Word-of-mouth was the single strongest reported influence in show selection when it came to seeing a musical, cited by 46% of theatregoers.  Critical reviews and articles were much more influential with playgoers than with musical attendees.

Two new queries in this report concern performance time preferences and mode of transportation. Thirty-five percent of theatergoers said that different performance times would encourage them to attend theatre more often. The bulk of respondents preferred earlier curtain times. In getting to the theatre, 38% of respondents said they arrived at the theatre by foot, implying that they either lived or worked nearby, or were staying in an area hotel.

The Demographics of the Broadway Audience is published annually by The League of American Theatres and Producers, the clearinghouse for information on the business, demographics and economic impact of Broadway theatre throughout North America.  The League compiles various statistics and publishes extensive reports on a number of topics. Printed versions of the reports are available for purchase online at www.livebroadway.com/orderform.html

About the Methodology

From June 2006 through June 2007, the League’s Research Department administered surveys at 23 different productions at 72 individual performance times.  Shows were selected on a quarterly basis to represent what Broadway was offering that season (i.e., a proportionate number of musicals versus straight plays; revivals versus original works; and new productions versus long-running shows).  Questionnaires were distributed at multiple performances per show to account for variances in the weekday, weekend, evening and matinee audiences. Completed questionnaires were tabulated and weighted based upon the actual paid attendance for each show.  In total, 10,800 questionnaires were distributed and 5,109 were returned, representing a 47.3% rate of return.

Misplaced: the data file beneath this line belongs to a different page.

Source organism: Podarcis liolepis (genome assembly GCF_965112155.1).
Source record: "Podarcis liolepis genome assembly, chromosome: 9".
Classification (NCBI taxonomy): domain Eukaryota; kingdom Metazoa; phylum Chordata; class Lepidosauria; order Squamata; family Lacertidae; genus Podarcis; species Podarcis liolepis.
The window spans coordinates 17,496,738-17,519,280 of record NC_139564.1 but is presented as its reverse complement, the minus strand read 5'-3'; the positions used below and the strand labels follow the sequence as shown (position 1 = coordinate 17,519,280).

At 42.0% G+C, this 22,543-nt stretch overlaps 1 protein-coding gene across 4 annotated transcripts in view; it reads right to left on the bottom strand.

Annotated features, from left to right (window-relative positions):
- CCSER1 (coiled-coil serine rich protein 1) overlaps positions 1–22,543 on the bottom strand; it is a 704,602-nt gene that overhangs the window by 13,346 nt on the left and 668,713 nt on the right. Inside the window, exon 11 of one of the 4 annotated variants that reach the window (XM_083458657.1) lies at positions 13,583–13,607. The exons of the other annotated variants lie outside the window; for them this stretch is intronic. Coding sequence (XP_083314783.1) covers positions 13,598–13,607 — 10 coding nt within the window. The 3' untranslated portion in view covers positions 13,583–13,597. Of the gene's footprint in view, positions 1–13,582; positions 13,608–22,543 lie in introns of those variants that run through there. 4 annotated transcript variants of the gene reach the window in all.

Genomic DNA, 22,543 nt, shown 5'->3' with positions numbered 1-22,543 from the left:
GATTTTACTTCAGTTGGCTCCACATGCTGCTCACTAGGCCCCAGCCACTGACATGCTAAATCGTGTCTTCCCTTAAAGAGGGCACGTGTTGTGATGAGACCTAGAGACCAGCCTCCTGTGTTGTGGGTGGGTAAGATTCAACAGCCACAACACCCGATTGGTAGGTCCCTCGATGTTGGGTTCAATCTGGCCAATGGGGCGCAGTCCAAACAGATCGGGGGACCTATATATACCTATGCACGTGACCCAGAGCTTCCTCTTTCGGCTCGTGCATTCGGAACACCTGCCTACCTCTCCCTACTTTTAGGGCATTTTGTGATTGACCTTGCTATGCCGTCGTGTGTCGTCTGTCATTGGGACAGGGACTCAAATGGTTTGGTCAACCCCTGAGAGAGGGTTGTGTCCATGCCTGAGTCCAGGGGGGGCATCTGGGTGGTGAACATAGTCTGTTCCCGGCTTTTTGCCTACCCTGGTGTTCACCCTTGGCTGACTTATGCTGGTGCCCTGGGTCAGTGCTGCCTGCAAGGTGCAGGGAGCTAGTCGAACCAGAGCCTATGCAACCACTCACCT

About The League of American Theatres and Producers, Inc.

The League of American Theatres and Producers, Inc., created in 1930 is the official trade association for the commercial theatre industry.  The League’s 600-plus members include theatre owners and operators, producers, presenters, and general throughout North America, as well as suppliers of goods and services to the theatre industry.  Each year, League members bring Broadway to almost 30 million people in New York and across the US and Canada.

In all its programs and services, the League endeavors to promote closer alliances among its members and within the entire Broadway community to strengthen Broadway theatre as a growing national industry and a dominant entertainment medium.   Perhaps the most public endeavor of the League are the Tony Awards®, which the League has co-presented with the American Theatre Wing since 1967, playing an integral role in their governance, production, and presentation.  The League’s Internet Broadway Database® (www.IBDB.com) is a comprehensive web-based research tool containing extensive information on Broadway productions and playhouses dating back more than a century.

For a complete copy of the report, or for further information, please contact:

Alan Cohen, Director of Communications, The League of American Theatres and Producers, ACohen@Broadway.org,  *Phone: (212) 703-0225